Weird weeds and other garden updates

The weather has been a double-edged sword lately: on the one hand the alternating (unbearable) heat and (torrential) rain have made my garden go apeshit, but on the other hand it is miserable weather for working in the yard – always either disgustingly muggy or actively pouring. If the forecast holds, though, I should be able to get back out there this weekend and mow and weed and whatnot.


It’s been almost exactly a month since the big front bed got its deep topdressing of topsoil. (Read about that adventure here.) The weeds are finally poking through. Mostly (and not surprisingly) it’s grass and ferns that are busting clods, but I also have two of these. Know what it is? A RADISH. Seriously. I’m not mad (and I’m totally going to eat them) but . . . WTF?


My super-cool new plant find, Digiplexus “Illumination Flame’ (a cross between a foxglove and its lesser-known cousin Isoplexis) is blooming. There’s a cinnamon-colored heuchera at its feet for some analogous color. (Holy crap, Mrs. Schatz, I actually retained some of that color theory from art class!)


My bold decision to rid the yard of roses (see here) is paying off. I have seen not one teeny weeny spot on the leaves of our apple trees. But we do have something unusual: apples! About a dozen on each tree. About damn time.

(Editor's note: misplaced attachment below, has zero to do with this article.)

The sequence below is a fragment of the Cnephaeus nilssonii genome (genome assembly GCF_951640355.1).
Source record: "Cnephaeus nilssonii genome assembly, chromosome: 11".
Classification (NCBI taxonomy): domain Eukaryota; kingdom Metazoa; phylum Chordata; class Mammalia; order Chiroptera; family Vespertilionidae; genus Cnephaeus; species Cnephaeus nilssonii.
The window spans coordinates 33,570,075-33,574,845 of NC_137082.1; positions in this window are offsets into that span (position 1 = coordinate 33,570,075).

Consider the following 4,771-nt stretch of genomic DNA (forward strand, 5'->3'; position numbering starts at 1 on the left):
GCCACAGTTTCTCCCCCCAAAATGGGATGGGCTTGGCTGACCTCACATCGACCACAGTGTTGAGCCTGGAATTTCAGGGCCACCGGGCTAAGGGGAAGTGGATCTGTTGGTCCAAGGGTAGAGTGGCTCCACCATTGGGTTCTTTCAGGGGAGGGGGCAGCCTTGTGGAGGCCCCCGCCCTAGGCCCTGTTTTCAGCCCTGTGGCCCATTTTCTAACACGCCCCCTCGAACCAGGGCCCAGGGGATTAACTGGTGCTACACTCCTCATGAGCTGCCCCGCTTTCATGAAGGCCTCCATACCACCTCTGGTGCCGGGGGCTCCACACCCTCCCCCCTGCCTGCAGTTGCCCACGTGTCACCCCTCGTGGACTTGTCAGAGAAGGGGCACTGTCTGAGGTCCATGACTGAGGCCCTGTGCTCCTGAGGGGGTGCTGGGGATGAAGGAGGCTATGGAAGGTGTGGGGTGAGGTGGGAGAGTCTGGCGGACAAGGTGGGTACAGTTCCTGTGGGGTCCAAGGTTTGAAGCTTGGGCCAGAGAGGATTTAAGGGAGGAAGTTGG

We planted a peach tree last year, intending to espalier it. We’ve never gotten around to it because “having the extra money for lumber and hardware” and “Matt having some free time to take me to the lumberyard” have not favorably aligned. In the meantime the little tree seems perfectly happy. In fact, it’s actually producing! There are about five little bitty fuzzy wuzzy baby peaches on the tree. This one, the biggest, is only about the size of a walnut. Looooook at it. LOOK AT IT. Isn’t it friggin’ adorable? It’s like a little hamster butt or something.


The herb garden is also running amok. L to R (and then up and over and L to R some more) I have thyme, basil, tarragon, oregano, parsley, rosemary, dill, marjoram, sage, and chives. In the other half (not pictured) the sweet woodruff is growing exponentially and my frost-damaged lavender is making a late comeback. (The tisane herbs, spearmint and lemon balm, are prepping for yard domination.) This is my favorite part of the garden, you may be surprised to learn. Plain as it is, I think it’s just as pretty as anything ornamental out front, and when its growing I get to put fresh herbs in breakfast, lunch, and dinner, which makes every damn thing taste gourmet.

— Amanda


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